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Steve aoki“I Think
Every DJ
Has His
Own Way Of
Doing His
Thing And
You Have
To Respect
That. If You
Don’t, You
Just Don’t
Need To Go.”

DJ Times: You are used to doing around 250 gigs a year. How do you even find time to create an album amongst such a hectic touring schedule?

Aoki: It’s partially the reason why it took me over two years to do this album. I wrote a bulk of Neon Future I in the beginning of 2013 when I took off some shows and actually focused on that. Then I just powered through shows, and in the open pockets is when I was like, “OK, now I have studio time to work with Fall Out Boy, here’s some studio time to work with Luke Steele, and here’s some studio time to work with whomever else.” In 2014, I took a major show reduction from what I think was close to 300 to 220 for more time to finish the album. If you have an end date that you’re shooting for, it can little bit difficult because if you are putting everything around that date, it might not happen. That’s what happened last year with Neon Future I. I had everything lined up to come out in August, and then the album got pushed back and it was a huge issue for me because I had so much stuff riding on that month.

DJ Times: How do you adjust the plan accordingly from something like that? Do pieces have to get left behind?

Steve Aoki: It’s case-by-case. With that album, it was one major song that was a really big piece of the story, so I had to wait and sacrifice some other really important things that were riding on the album. With Neon Future II, a lot was done, although there are a few songs I added to the album that I started and finished when I was finishing up. The summer of 2014 was when I started working with Walk Off The Earth and Moxie and also made serious changes to Linkin Park and Snoop Lion’s tracks. Those two songs made radical changes from what they originally were. The Linkin Park track has an interesting production tale for myself. Generally, if you ask any producer, they want to produce a song and then release right when they are done with it because they’re basing their song off cultural cues and what’s the sound of now. You start to get inspired by what you are hearing, and things change so fast obviously. Look at the Beatport Top 10 or things like that. If you gauge it off those things, you need to get your record out sooner or else you’re going to be dated.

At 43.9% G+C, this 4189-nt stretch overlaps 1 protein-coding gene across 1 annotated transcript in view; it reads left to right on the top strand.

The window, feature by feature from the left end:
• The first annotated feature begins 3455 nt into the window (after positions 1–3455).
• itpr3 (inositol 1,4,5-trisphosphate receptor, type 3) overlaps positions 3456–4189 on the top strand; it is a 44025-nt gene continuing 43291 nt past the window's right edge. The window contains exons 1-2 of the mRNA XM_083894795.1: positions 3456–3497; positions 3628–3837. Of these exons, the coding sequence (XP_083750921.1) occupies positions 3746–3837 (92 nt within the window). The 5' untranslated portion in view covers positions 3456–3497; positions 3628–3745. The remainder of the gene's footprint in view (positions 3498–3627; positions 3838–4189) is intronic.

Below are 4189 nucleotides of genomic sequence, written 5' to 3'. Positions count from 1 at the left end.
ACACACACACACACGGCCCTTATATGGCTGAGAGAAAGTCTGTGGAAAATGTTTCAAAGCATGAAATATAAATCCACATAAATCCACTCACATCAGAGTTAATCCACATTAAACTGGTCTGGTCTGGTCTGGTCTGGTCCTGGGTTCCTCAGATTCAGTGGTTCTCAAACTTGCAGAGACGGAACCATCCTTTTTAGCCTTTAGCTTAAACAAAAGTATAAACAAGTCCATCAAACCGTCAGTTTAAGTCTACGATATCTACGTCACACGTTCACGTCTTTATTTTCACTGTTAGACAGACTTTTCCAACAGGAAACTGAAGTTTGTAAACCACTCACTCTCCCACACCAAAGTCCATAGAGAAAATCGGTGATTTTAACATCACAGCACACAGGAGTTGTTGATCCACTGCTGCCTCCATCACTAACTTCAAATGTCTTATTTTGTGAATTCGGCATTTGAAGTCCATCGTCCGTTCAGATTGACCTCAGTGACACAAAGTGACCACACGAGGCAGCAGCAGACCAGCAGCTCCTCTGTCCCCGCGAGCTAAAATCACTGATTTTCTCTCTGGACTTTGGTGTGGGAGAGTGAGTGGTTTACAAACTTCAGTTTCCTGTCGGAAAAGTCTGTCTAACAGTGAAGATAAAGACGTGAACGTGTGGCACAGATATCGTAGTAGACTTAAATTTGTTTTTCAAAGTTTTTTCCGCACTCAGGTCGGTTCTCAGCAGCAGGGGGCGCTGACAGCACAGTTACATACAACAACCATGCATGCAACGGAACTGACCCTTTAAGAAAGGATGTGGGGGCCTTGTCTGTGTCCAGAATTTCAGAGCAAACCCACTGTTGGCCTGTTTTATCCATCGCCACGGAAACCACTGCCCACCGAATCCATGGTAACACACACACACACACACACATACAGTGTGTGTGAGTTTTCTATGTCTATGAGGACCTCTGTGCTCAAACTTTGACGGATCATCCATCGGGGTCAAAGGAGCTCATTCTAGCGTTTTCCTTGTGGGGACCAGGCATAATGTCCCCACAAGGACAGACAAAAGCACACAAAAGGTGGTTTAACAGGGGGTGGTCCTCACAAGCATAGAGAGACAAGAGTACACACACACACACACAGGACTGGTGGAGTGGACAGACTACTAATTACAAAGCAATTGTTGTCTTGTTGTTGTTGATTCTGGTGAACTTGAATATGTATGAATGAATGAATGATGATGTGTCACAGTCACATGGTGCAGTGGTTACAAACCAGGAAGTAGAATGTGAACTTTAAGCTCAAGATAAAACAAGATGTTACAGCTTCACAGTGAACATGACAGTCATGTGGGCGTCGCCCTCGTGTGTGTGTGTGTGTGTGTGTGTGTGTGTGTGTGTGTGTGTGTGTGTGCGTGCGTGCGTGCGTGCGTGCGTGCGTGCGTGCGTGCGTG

DJ Times: One day you’ll have a tech-house track on top of Beatport, and the next day you’ll have an electro-house song.

Aoki: Yeah. With the Linkin Park song, I had the complete opposite way of looking at producing a song. I wanted to start fresh with a very clean, neutral slate.

DJ Times: Like producing in a vacuum?

Aoki: Exactly. That song went through a lot of changes and a lot of it got stripped out and then relayed with new dimensions, color, and attitude to add to the emotional intensity of the record. Linkin Park brings on a lot more than just a singer; they have so many more elements to work with. It was two and a half years in progress, and—if I really go back—I started writing that the same time we did “The Light That Never Comes.” So the inspiration behind “Darker Than Blood” stems from ideas in 2012. If you can sit with the record that long and it’s still fresh and current, then hopefully it’ll be current for a long time.

DJ Times: You’ve cited Coachella 2009 as when you first “brought entertainment” to your DJ sets via a live-production element. Those production elements have gotten bigger over time. It’s not just a raft or a cake; it’s a robot on stage. How much can be planned beforehand and how much comes about spur of the moment when you’re playing?